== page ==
The report goes on to look at some of the technical practices; advising that in many cases the best options will be dependant on the team - and they should be empowered to choose between available options based on their own circumstances.
It talks about Cloud being a major driving factor.
It then talks of technical practices like automated testing, continuous integration and continuous delivery and their reliance on each other to good affect. These are technical practices I will dig into in future episodes.
I've talked about Change Management previously in episode 11 when I talked about Cultural change.
The report discusses it as a specific theme;
It talks about how change management - be it for coordinating activities across teams or for regulatory control - is being improved with DevOps practices.
Regulatory concerns like segregation of duties can be handled through lightweight process or automated checks to ensure that it doesn't exceed given thresholds.
In most cases the automated nature of DevOps is actually providing more confidence than traditional approval processes as everything is automated and tracking - providing an exceptionally high level of auditability.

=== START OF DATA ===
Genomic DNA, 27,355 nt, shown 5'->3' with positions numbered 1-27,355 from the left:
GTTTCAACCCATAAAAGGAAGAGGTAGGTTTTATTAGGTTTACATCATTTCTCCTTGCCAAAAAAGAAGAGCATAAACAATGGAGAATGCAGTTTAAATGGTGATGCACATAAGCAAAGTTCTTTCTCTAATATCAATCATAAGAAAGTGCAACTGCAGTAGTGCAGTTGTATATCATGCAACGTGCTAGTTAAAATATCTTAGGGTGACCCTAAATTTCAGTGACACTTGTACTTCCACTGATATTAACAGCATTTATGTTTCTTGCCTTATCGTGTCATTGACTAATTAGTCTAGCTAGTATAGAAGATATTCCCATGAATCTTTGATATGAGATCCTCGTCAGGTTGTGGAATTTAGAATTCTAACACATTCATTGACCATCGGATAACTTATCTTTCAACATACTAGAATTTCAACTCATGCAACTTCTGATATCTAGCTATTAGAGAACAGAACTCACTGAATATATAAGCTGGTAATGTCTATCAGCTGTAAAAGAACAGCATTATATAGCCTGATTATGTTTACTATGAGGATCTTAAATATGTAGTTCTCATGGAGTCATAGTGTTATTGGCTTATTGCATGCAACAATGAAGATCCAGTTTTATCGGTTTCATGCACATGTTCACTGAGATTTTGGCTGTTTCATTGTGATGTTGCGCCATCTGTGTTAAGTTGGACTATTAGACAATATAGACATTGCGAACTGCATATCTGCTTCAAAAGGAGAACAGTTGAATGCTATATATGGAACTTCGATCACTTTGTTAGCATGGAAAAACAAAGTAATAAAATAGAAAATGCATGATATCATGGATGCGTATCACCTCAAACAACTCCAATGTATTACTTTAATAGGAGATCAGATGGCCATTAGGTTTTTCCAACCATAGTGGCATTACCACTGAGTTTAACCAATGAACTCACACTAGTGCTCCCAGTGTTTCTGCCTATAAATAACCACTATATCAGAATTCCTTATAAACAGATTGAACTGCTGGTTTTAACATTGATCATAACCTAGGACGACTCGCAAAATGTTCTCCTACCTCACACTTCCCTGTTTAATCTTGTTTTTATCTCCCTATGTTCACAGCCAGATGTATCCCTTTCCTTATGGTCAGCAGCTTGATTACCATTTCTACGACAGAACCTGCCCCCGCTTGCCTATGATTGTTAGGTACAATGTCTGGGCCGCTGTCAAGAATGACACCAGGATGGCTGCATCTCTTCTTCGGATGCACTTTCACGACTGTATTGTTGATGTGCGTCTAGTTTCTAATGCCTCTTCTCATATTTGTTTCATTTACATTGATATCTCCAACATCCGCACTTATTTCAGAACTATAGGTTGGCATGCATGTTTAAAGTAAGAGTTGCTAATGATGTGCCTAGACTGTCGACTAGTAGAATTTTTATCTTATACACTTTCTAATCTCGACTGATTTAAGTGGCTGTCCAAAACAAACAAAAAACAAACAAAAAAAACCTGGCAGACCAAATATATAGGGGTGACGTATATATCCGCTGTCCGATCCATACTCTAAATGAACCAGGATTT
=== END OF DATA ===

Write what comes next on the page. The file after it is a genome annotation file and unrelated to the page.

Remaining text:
Their survey looks at the outcomes between the traditional heavyweight change process and more lightweight ones;
They found that those using heavyweight change process where 2.6 times more likely to be in the low performers category.
Their data also supports the hypothesis that heavyweight change controls led to a slower release process, larger batches being released and greater risk of failure.
The heavyweight change control process in place to reduce risk where actually producing the opposite affect - something that has largely been understood to be true in the Agile community for many years.
The report does go into further insights gained by the survey data - too many to dig into in this episode.
I would recommend reading the report. Its a weighty document at 82 pages - but it is well organised.
I would be highly surprised to find an organisation that could not find at least one valuable takeaway from it.
I will continue to reference the document in future episodes as appropriate backup to practices as I introduce them.